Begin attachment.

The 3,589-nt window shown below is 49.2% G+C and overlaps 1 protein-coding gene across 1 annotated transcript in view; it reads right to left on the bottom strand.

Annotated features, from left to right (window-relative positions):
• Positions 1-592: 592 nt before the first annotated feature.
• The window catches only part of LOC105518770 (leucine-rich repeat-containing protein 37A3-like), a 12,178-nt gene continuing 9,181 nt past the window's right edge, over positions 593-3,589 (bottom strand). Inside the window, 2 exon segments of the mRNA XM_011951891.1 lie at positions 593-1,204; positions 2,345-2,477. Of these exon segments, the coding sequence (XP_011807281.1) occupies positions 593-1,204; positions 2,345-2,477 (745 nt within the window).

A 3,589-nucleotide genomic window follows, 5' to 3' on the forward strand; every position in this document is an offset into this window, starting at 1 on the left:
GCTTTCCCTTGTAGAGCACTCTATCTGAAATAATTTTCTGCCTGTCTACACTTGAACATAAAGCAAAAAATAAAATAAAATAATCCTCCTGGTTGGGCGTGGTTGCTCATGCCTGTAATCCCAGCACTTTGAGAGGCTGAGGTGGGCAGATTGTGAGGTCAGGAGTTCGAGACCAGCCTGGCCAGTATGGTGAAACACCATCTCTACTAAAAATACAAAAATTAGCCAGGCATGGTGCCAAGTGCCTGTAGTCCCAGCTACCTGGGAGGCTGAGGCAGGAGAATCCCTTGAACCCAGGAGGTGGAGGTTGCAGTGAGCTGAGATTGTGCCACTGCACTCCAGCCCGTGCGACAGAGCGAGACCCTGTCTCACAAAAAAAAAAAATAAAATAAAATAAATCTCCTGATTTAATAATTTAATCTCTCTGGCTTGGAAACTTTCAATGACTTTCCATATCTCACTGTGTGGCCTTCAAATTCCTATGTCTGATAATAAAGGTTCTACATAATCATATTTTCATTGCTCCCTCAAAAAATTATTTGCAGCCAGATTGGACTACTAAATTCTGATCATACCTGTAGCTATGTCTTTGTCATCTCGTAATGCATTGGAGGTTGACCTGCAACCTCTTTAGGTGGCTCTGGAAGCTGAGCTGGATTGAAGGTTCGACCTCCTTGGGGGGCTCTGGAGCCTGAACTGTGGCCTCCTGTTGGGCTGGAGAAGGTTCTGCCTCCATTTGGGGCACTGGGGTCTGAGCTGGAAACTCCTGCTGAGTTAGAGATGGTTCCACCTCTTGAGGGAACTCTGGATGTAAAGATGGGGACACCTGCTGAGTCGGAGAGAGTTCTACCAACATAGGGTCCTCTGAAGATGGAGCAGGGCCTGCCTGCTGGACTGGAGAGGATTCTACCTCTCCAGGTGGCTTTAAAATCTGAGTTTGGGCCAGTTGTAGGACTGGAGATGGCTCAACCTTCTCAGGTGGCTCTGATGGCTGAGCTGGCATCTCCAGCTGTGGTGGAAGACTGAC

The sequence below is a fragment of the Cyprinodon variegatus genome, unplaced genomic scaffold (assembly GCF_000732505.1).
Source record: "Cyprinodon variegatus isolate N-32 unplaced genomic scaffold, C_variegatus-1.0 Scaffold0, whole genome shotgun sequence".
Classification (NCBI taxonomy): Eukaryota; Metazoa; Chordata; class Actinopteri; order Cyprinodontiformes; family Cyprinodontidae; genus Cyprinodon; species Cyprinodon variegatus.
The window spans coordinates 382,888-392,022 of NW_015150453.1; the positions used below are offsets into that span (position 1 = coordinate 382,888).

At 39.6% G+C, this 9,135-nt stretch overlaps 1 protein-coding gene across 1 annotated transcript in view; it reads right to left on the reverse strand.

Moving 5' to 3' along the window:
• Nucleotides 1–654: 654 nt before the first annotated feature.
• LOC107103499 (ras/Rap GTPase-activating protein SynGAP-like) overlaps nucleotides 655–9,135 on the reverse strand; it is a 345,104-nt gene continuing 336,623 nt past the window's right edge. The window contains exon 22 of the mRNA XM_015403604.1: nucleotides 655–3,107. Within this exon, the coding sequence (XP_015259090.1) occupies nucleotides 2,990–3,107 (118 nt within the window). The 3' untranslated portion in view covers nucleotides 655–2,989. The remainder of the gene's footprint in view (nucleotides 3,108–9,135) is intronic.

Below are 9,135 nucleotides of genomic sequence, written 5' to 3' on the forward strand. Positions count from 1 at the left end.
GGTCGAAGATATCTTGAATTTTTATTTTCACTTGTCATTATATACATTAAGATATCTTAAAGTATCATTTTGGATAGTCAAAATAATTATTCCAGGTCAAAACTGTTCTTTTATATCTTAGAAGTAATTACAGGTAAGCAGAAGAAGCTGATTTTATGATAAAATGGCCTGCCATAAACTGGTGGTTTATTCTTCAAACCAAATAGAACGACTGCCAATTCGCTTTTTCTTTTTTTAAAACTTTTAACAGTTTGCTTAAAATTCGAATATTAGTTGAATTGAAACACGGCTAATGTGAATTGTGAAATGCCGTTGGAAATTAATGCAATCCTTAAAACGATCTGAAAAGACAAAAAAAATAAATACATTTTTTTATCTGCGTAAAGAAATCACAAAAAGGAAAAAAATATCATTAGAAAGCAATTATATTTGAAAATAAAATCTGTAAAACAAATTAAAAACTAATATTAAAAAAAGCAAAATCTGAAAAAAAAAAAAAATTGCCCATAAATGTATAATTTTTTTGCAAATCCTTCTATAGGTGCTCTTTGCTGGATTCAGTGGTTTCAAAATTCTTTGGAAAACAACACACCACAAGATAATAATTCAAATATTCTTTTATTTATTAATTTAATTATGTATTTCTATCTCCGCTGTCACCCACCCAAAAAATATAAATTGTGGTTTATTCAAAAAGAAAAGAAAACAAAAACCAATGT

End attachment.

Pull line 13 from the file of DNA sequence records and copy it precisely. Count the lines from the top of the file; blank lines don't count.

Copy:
• Nucleotides 1–654: 654 nt before the first annotated feature.